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United States Department of Agriculture

Agricultural Research Service

Title: Cotton Yield Potential with Conservation Tillage in the Southeastern Usa.

Authors
item Endale, Dinku
item Steiner, Jean
item Cabrera, M - UNIVERSITY OF GEORGIA
item Radcliffe, D - UNIVERSITY OF GEORGIA
item Vencill, W - UNIVERSITY OF GEORGIA
item Schomberg, Harry

Submitted to: Soil Tillage Research Organization International Conference Proceedings
Publication Type: Proceedings
Publication Acceptance Date: February 7, 2000
Publication Date: February 7, 2000

Interpretive Summary: There is a national drive in the USA to have 50% of the cropped area under conservation tillage by 2002. Conservation tillage is any tillage and planting system, such as no-till, that leaves 30% or more of crop residue on the soil surface after planting. Benefits credited to conservation tillage include soil and water conservation, lower production costs and greater production efficiency. The southeastern USA has generally lagged behind the Great Plains states in adoption of this technology. Much of the row-crop agriculture in the Southeast, including cotton, a dominant crop, is conventionally tilled and fertilized. The Southeast also produces large amounts of litter from the economically important poultry industry, some of which can beneficially be used as fertilizer. In three years of research near Watkinsville, GA, we found that lint yield from the no-till exceeded that from the conventional tillage cotton by 28%. Poultry litter produced 11% more lint than conventional fertilizer. Yield from no-till cotton fertilized with poultry litter exceeded that from conventional tillage fertilized with ammonium nitrate by 43%. Cotton production in the Southeast could be enhanced by using no-till and fertilizing with poultry litter instead of tilling and fertilizing conventionally.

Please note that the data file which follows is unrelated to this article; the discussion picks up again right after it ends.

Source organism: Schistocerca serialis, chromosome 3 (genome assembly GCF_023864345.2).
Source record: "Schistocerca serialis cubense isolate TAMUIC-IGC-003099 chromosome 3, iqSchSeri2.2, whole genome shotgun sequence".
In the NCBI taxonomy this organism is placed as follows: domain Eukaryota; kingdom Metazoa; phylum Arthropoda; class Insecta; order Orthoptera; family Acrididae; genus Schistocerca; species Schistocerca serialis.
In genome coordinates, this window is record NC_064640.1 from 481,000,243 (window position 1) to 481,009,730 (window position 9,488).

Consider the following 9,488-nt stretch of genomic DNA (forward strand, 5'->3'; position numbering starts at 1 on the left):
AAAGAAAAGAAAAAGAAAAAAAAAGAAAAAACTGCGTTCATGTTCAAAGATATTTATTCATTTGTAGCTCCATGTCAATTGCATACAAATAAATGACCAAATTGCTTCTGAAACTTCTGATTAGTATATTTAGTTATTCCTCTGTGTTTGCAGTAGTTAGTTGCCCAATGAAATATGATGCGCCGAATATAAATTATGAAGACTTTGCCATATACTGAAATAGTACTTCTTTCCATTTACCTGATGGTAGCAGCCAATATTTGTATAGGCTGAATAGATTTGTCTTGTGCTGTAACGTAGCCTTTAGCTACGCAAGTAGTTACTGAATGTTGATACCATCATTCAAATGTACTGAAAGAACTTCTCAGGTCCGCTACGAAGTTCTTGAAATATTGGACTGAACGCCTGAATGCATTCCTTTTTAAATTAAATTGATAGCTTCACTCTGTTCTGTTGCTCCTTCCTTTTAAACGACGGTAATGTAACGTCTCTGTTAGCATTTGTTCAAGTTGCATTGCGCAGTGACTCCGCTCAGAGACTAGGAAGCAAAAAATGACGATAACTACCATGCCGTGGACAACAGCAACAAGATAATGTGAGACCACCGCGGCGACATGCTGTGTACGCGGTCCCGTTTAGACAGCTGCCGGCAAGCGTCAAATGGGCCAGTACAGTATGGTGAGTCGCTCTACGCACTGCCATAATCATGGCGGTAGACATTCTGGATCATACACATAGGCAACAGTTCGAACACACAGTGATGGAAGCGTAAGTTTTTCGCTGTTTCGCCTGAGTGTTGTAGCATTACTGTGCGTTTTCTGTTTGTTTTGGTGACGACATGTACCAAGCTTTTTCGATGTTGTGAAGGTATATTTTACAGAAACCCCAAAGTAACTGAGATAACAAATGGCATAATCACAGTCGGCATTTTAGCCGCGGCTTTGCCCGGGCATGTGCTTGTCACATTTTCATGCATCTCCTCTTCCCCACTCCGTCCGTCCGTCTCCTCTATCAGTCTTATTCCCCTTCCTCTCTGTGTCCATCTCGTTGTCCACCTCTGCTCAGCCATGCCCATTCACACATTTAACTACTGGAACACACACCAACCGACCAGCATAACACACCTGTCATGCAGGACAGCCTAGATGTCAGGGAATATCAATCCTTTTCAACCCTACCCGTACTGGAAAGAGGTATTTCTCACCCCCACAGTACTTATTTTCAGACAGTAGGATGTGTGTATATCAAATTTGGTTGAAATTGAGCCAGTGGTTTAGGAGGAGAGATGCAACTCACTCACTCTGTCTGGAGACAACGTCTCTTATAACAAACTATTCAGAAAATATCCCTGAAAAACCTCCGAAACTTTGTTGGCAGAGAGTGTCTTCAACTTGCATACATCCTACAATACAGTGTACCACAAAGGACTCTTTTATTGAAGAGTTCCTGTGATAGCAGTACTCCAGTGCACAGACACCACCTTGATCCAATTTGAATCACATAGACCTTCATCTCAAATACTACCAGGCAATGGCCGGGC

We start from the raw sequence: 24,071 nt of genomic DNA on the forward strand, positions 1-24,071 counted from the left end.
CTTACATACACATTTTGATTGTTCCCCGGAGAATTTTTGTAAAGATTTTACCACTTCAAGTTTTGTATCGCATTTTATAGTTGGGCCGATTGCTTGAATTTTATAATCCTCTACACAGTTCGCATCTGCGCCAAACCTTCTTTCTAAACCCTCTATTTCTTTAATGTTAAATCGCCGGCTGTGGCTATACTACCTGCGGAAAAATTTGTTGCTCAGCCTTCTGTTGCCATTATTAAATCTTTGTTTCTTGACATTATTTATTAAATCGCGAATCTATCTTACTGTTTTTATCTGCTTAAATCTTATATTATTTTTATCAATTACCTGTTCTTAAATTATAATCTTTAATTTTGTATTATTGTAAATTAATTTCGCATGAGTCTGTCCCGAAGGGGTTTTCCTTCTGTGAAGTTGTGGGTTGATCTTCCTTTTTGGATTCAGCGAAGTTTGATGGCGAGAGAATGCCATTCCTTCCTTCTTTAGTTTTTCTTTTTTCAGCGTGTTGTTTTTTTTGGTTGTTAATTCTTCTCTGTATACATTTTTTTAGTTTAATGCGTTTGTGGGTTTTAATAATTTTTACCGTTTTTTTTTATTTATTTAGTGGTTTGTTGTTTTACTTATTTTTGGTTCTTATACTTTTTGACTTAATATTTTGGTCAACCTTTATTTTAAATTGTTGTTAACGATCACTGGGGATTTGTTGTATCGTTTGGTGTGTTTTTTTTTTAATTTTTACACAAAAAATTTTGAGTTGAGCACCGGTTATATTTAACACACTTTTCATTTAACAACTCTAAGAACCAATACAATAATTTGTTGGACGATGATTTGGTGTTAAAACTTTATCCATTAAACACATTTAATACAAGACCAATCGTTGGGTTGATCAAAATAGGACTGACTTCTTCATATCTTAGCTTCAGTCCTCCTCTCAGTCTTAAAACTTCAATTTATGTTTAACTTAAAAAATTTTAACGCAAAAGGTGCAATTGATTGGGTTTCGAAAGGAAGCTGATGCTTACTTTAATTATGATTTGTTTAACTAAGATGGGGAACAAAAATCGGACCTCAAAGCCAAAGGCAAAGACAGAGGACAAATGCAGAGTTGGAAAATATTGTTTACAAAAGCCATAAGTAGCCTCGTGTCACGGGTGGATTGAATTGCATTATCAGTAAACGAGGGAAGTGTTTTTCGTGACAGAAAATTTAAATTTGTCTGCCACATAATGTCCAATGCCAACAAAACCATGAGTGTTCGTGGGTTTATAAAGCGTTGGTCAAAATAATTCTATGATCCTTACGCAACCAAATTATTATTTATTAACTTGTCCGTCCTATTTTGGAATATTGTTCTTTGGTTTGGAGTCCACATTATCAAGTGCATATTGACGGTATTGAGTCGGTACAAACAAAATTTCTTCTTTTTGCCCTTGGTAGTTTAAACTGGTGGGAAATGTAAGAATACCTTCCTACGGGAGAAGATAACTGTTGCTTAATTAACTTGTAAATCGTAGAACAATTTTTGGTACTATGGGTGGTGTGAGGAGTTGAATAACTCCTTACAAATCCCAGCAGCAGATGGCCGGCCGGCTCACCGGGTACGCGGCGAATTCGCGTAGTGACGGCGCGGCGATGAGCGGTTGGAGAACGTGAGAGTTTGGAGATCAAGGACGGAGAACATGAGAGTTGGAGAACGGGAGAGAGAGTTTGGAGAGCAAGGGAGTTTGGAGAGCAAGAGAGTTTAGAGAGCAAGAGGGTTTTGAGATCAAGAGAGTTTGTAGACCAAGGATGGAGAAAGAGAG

Technical Abstract: There is a national drive in the USA to have 50% of the cropped area under conservation tillage by 2002. The southeastern USA has generally lagged behind the Great Plains states in adoption of this technology. Much of the row-crop agriculture in the Southeast, including cotton (Gossipium hirsutum L.), is conventionally tilled and fertilized. We conducted three years of research, beginning in 1996, to evaluate the performance of cotton under no-till, as conservation tillage, vs conventional tillage and fertilized with ammonium nitrate, as conventional fertilizer vs poultry litter to highlight management options for increased adoption of conservation tillage. The research was carried out at the USDA-ARS facility near Watkinsville, GA on a Cecil sandy loam (Clayey, kaolinitic thermic Typic Kanhapludults). Lint yield from the no-till exceeded that from the conventional tillage cotton by 28% over three years (P = 0.0002). Fertilizing with poultry litter produced 11% more lint (P= 0.046) than wit conventional fertilizer. Yield from no-till cotton fertilized with poultry litter exceeded that from conventional tillage fertilized with ammonium nitrate by 43% (P = 0.0003). Cotton production in the Southeast could be enhanced by using no-till and fertilizing with poultry litter instead of tilling and fertilizing conventionally.

Last Modified: 12/22/2014
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